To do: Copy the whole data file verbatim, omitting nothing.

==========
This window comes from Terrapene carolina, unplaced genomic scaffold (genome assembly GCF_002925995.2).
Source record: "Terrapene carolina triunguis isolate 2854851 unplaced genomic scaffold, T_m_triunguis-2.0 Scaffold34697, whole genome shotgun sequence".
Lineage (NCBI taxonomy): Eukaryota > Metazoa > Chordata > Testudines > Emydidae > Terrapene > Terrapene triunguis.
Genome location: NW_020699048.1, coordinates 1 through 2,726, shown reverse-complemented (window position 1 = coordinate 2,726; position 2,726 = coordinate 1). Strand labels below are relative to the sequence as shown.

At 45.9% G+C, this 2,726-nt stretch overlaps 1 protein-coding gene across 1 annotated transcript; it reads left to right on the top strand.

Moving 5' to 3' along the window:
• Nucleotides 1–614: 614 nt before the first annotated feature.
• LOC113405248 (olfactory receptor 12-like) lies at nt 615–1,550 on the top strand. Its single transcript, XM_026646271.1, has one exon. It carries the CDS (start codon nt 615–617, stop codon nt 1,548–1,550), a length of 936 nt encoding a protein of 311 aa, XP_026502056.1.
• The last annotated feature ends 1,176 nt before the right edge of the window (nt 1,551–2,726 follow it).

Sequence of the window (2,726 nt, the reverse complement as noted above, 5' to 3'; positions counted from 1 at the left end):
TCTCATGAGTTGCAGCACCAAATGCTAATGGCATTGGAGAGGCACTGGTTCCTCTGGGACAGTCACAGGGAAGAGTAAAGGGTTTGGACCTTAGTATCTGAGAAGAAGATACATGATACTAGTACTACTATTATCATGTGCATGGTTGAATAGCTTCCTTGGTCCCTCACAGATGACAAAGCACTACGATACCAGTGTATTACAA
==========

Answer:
This window comes from Terrapene carolina, unplaced genomic scaffold (genome assembly GCF_002925995.2).
Source record: "Terrapene carolina triunguis isolate 2854851 unplaced genomic scaffold, T_m_triunguis-2.0 Scaffold34697, whole genome shotgun sequence".
Lineage (NCBI taxonomy): Eukaryota > Metazoa > Chordata > Testudines > Emydidae > Terrapene > Terrapene triunguis.
Genome location: NW_020699048.1, coordinates 1 through 2,726, shown reverse-complemented (window position 1 = coordinate 2,726; position 2,726 = coordinate 1). Strand labels below are relative to the sequence as shown.

At 45.9% G+C, this 2,726-nt stretch overlaps 1 protein-coding gene across 1 annotated transcript; it reads left to right on the top strand.

Moving 5' to 3' along the window:
• Nucleotides 1–614: 614 nt before the first annotated feature.
• LOC113405248 (olfactory receptor 12-like) lies at nt 615–1,550 on the top strand. Its single transcript, XM_026646271.1, has one exon. It carries the CDS (start codon nt 615–617, stop codon nt 1,548–1,550), a length of 936 nt encoding a protein of 311 aa, XP_026502056.1.
• The last annotated feature ends 1,176 nt before the right edge of the window (nt 1,551–2,726 follow it).

Sequence of the window (2,726 nt, the reverse complement as noted above, 5' to 3'; positions counted from 1 at the left end):
TCTCATGAGTTGCAGCACCAAATGCTAATGGCATTGGAGAGGCACTGGTTCCTCTGGGACAGTCACAGGGAAGAGTAAAGGGTTTGGACCTTAGTATCTGAGAAGAAGATACATGATACTAGTACTACTATTATCATGTGCATGGTTGAATAGCTTCCTTGGTCCCTCACAGATGACAAAGCACTACGATACCAGTGTATTACAA